Snāna (स्नान):—(naṃ) 1. n. Bathing, ablution; any thing used in it, as perfumed powder, &c.

Source: DDSA: Paia-sadda-mahannavo; a comprehensive Prakrit Hindi dictionary (S)

Snāna (स्नान) in the Sanskrit language is related to the Prakrit words: Ṇhāṇa, Saṇāṇa, Siṇāṇa.

[Sanskrit to German]

Snana in German

context information

Sanskrit, also spelled संस्कृतम् (saṃskṛtam), is an ancient language of India commonly seen as the grandmother of the Indo-European language family (even English!). Closely allied with Prakrit and Pali, Sanskrit is more exhaustive in both grammar and terms and has the most extensive collection of literature in the world, greatly surpassing its sister-languages Greek and Latin.

Discover the meaning of snana in the context of Sanskrit from relevant books on Exotic India

Hindi dictionary

Source: DDSA: A practical Hindi-English dictionary

Snāna (स्नान) [Also spelled snan]:—(nm) bath, ablution; ~[gṛha] a bath, bathroom; -[dhyāna] bathing and meditating, the routine morning chores.

context information


Discover the meaning of snana in the context of Hindi from relevant books on Exotic India

Kannada-English dictionary

Source: Alar: Kannada-English corpus

Snāna (ಸ್ನಾನ):—

1) [noun] the act of washing the body; a bathing.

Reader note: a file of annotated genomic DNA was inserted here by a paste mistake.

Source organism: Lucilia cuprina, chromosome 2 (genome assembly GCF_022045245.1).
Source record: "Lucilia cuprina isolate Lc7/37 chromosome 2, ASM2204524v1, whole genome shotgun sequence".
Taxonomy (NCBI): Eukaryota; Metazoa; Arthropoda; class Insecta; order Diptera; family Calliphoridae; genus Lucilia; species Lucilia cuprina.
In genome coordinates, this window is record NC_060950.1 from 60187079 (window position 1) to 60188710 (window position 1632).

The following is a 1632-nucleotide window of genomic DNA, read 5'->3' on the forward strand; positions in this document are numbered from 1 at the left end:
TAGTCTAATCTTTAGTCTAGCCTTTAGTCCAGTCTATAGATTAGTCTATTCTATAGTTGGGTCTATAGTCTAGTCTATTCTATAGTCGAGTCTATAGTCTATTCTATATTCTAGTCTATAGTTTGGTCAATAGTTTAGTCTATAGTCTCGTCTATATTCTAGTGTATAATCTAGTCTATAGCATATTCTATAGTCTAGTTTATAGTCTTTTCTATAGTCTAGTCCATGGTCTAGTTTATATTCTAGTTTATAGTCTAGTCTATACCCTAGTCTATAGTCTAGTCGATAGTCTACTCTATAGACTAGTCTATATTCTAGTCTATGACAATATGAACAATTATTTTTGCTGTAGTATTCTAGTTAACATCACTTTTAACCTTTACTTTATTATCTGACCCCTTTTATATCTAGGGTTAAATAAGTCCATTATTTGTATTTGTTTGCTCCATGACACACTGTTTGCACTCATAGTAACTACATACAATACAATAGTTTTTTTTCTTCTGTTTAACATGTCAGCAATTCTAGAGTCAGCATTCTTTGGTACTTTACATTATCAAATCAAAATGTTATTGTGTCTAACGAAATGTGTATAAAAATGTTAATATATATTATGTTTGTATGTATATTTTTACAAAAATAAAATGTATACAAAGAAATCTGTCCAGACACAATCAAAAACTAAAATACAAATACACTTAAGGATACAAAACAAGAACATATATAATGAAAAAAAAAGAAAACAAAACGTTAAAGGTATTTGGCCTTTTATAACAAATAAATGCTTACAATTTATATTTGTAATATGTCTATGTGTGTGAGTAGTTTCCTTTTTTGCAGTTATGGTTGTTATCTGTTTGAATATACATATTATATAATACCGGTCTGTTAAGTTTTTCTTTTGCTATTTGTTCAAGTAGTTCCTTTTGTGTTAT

2) [noun] a bathing for cleansing oneself from religious defilement.

3) [noun] the act of sprinkling water for purposes of cleaning religiously.

4) [noun] a bathing of an idol with water, milk, etc.

context information

Kannada is a Dravidian language (as opposed to the Indo-European language family) mainly spoken in the southwestern region of India.

Discover the meaning of snana in the context of Kannada from relevant books on Exotic India

See also (Relevant definitions)

Relevant text

Related products

Help me keep this site Ad-Free

For over a decade, this site has never bothered you with ads. I want to keep it that way. But I humbly request your help to keep doing what I do best: provide the world with unbiased truth, wisdom and knowledge.

Let's make the world a better place together!

Like what you read? Consider supporting this website: